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Following the publication of the Next Steps on the Five Year Forward View, which detailed the work underway to expand perinatal mental health services with four new mother and baby units (MBU), mum Katy Chachou talks about her experience and the specialist support she received in a mother and baby unit in Birmingham.
I first experienced mental health problems after the birth of my daughter when I was 32. This was my first child, and after a straightforward pregnancy, I had a rather traumatic birth which meant I had to stay in hospital for three nights. When I got home I found I couldn’t sleep at all. My behaviour became obsessive – for example writing notes about my daughter’s feeding times, and I was calling people to chat all of the time which really wasn’t normal. I felt as though I went into my own world.
Through lack of sleep, my behaviour became more compulsive – one night for example, I made my husband drain all of the radiators in our house. He was increasingly worried by my behaviour and this came to a head the time he found me eating chocolate in the garage in the middle of the night. At this point our daughter was just eight days old. He took me to our GP, but I refused to go in and stayed in the car. The GP came out to see me and referred me to a community mental health clinic to be assessed. They sectioned me – but due to a lack of beds I was sent to a mixed psychiatric ward. This was within a short distance of my home and after a few days I was allowed one hour each day to go home and visit my baby.
I was in this ward for three weeks. Then we finally received the call to say there was MBU bed available – which would mean at last there was somewhere I could stay together with my daughter who was just a month old at this point. After moving to the Barberry MBU things slowly got better. We had the chance to bond, and having her with me gave me a focus. Finally, seven weeks after her birth I was feeling better and well enough to go home for two weeks at Christmas.
Unfortunately in early January, before they could discharge me, I had a horrible period of depression and was readmitted to the Barberry. They treated me with anti-depressants and soon after this I was diagnosed with rapid cycling bipolar disorder. This meant two-week cycles of highs and lows – so severe that I needed to stay for a further five months at the Barberry, where they closely monitored my condition until I was well enough to go home at the end of May.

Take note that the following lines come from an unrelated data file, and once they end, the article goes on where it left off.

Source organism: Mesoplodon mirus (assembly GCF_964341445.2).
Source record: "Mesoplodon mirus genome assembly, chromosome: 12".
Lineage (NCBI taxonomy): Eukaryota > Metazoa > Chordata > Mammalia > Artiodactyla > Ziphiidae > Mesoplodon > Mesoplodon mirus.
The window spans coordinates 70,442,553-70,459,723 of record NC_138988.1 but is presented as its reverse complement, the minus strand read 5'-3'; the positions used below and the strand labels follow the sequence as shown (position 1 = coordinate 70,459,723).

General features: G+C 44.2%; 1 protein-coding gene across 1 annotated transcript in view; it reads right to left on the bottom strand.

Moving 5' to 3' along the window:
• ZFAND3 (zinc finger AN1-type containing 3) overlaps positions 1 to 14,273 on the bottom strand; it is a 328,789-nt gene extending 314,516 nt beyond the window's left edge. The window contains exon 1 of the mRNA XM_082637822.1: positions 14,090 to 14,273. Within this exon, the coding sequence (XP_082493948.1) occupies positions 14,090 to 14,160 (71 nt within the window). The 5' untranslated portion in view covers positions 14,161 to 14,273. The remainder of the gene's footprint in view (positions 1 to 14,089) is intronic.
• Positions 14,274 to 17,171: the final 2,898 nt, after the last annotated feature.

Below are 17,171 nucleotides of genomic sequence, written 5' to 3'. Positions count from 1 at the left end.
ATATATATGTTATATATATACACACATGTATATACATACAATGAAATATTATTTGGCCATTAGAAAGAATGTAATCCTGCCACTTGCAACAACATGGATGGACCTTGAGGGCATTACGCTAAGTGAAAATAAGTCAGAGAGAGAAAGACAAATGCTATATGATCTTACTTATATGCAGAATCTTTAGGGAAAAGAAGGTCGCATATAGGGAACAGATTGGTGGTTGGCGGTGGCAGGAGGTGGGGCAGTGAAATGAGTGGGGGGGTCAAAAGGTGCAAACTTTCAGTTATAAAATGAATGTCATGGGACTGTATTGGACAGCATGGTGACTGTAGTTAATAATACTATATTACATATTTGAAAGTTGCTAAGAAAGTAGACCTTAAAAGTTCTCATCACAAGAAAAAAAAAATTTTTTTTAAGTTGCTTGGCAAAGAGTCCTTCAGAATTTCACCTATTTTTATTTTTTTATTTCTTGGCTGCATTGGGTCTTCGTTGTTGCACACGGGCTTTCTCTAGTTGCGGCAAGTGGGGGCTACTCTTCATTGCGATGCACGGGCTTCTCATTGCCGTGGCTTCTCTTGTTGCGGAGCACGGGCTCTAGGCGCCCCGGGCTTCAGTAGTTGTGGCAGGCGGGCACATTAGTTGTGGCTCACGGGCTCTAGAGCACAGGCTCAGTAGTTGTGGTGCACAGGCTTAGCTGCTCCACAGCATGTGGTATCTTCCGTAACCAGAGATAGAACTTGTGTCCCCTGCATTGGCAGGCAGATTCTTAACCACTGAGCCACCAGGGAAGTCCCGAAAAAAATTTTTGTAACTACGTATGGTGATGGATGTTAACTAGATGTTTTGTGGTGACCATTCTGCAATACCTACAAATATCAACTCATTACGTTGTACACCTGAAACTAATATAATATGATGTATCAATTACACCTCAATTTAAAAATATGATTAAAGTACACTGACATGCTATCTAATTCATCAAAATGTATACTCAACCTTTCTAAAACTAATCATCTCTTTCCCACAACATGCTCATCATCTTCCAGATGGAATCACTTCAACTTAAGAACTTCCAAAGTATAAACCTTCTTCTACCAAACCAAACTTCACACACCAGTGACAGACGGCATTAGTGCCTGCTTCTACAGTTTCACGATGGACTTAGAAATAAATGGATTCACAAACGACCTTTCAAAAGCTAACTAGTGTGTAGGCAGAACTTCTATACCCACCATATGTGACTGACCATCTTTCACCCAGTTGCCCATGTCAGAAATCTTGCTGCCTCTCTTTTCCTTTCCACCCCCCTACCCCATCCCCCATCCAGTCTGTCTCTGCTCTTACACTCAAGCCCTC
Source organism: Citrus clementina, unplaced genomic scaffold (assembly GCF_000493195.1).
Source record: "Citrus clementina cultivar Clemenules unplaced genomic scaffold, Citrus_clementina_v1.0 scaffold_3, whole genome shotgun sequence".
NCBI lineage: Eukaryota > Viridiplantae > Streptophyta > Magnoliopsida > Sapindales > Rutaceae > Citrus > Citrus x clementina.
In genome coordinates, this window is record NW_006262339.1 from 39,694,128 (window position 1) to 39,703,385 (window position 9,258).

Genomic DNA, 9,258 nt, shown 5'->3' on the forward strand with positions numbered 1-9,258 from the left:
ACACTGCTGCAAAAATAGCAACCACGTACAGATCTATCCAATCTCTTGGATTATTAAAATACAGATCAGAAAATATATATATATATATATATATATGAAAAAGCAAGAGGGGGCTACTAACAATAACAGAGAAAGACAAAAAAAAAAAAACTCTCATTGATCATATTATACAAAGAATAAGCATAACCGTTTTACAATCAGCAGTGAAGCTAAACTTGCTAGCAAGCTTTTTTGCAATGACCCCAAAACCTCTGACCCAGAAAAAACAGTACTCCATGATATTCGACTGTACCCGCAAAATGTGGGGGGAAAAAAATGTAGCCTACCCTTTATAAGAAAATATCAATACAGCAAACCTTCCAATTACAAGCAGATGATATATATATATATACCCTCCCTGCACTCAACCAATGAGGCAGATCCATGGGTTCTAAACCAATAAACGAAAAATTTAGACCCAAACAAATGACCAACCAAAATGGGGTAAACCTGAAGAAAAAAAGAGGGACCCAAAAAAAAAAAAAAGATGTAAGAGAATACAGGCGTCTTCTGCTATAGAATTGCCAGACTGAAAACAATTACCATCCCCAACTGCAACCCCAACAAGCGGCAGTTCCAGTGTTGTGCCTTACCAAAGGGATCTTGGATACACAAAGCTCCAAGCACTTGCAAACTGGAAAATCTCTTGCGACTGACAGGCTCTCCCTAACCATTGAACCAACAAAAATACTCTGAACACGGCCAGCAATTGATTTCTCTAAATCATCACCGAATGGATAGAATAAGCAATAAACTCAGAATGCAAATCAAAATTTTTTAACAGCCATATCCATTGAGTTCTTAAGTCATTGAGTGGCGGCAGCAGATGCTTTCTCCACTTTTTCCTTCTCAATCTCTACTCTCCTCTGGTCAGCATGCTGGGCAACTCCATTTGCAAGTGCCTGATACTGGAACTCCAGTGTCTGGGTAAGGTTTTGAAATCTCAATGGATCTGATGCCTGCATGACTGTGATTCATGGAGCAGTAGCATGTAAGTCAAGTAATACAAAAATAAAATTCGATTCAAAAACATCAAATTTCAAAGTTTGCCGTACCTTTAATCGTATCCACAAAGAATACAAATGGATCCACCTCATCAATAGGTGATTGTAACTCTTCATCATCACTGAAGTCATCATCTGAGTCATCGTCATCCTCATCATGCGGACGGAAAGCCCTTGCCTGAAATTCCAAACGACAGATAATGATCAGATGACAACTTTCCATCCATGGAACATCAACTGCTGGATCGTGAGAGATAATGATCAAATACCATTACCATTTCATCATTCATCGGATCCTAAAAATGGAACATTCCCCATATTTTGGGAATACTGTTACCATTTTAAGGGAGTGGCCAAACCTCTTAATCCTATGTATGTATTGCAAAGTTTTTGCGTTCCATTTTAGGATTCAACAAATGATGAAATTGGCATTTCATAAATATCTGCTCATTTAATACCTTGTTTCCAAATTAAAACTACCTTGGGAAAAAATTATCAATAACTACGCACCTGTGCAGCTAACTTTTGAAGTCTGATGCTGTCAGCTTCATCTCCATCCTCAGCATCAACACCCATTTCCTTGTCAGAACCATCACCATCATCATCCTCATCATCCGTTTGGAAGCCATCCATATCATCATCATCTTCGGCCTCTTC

The Barberry MBU provides a safe and learning environment. They give you the support you need for you and your new baby. In addition to the specialist psychiatric care, they give very specialised support for you as a new mum – with nursery nurses and paediatricians on hand to guide you. Also opportunities to take classes and learn skills, to give you a break away from being a mum that we all need from time to time. During this time I also bonded with the other mums in the MBU. This was really important, giving us the chance to share our experiences and support each other.
When I finally left the unit, my daughter was seven months old. I needed help to bridge the gap between being in hospital and to finally being a new mum in my own home and I was very lucky to receive support from the early intervention team who specialise in psychosis support, to do this. Every woman should have access to a mother and baby unit and specialist care when they need it. They are a lifeline to mums who go through experiences like mine.
Since my discharge, things have continued to improve. I feel very lucky and I am determined to give something back. I now work voluntarily at the MBU where I give the mums manicures and pedicures and am able to provide peer support, which gives them hope. I also give talks to medical audiences about my story. In some ways going back there feels like going home. They provided a safe, caring and learning environment for me and my daughter for the first months of her life – and we will always be grateful for this.